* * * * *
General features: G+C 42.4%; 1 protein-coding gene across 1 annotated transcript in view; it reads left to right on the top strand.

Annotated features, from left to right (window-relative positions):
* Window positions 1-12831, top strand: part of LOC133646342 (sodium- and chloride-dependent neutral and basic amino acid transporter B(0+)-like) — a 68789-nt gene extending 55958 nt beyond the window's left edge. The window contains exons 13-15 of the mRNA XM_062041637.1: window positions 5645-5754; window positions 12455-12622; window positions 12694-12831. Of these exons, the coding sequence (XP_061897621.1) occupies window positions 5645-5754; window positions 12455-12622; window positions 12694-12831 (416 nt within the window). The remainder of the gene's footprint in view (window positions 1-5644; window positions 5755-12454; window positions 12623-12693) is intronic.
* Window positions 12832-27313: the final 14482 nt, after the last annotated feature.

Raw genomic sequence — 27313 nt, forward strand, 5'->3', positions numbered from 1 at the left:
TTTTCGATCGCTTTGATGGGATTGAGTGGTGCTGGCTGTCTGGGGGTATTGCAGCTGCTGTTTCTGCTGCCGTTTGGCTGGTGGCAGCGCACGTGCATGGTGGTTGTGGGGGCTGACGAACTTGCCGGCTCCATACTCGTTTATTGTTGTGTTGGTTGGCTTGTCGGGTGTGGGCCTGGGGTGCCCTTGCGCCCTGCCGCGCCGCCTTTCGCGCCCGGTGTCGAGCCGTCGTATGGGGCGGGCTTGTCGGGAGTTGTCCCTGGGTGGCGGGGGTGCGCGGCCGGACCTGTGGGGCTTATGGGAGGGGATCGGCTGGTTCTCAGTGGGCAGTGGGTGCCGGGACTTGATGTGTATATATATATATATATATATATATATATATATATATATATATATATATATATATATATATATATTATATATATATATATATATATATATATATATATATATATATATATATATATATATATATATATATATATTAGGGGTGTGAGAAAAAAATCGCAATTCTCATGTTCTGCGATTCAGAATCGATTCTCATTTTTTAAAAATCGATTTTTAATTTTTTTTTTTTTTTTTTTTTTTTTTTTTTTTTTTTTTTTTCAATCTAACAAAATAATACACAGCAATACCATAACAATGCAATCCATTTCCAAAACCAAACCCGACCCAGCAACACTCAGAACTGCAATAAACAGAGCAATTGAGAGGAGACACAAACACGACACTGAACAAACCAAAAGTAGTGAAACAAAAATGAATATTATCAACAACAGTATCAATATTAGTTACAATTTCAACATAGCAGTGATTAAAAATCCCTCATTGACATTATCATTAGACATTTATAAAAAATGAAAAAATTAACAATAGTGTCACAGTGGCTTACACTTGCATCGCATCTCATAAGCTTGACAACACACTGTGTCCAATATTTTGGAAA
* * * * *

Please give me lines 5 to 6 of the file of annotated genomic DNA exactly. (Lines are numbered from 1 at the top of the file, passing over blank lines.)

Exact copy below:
Raw genomic sequence — 27313 nt, forward strand, 5'->3', positions numbered from 1 at the left:
TTTTCGATCGCTTTGATGGGATTGAGTGGTGCTGGCTGTCTGGGGGTATTGCAGCTGCTGTTTCTGCTGCCGTTTGGCTGGTGGCAGCGCACGTGCATGGTGGTTGTGGGGGCTGACGAACTTGCCGGCTCCATACTCGTTTATTGTTGTGTTGGTTGGCTTGTCGGGTGTGGGCCTGGGGTGCCCTTGCGCCCTGCCGCGCCGCCTTTCGCGCCCGGTGTCGAGCCGTCGTATGGGGCGGGCTTGTCGGGAGTTGTCCCTGGGTGGCGGGGGTGCGCGGCCGGACCTGTGGGGCTTATGGGAGGGGATCGGCTGGTTCTCAGTGGGCAGTGGGTGCCGGGACTTGATGTGTATATATATATATATATATATATATATATATATATATATATATATATATATATATATATATATATTATATATATATATATATATATATATATATATATATATATATATATATATATATATATATATATATATATTAGGGGTGTGAGAAAAAAATCGCAATTCTCATGTTCTGCGATTCAGAATCGATTCTCATTTTTTAAAAATCGATTTTTAATTTTTTTTTTTTTTTTTTTTTTTTTTTTTTTTTTTTTTTTTCAATCTAACAAAATAATACACAGCAATACCATAACAATGCAATCCATTTCCAAAACCAAACCCGACCCAGCAACACTCAGAACTGCAATAAACAGAGCAATTGAGAGGAGACACAAACACGACACTGAACAAACCAAAAGTAGTGAAACAAAAATGAATATTATCAACAACAGTATCAATATTAGTTACAATTTCAACATAGCAGTGATTAAAAATCCCTCATTGACATTATCATTAGACATTTATAAAAAATGAAAAAATTAACAATAGTGTCACAGTGGCTTACACTTGCATCGCATCTCATAAGCTTGACAACACACTGTGTCCAATATTTTGGAAA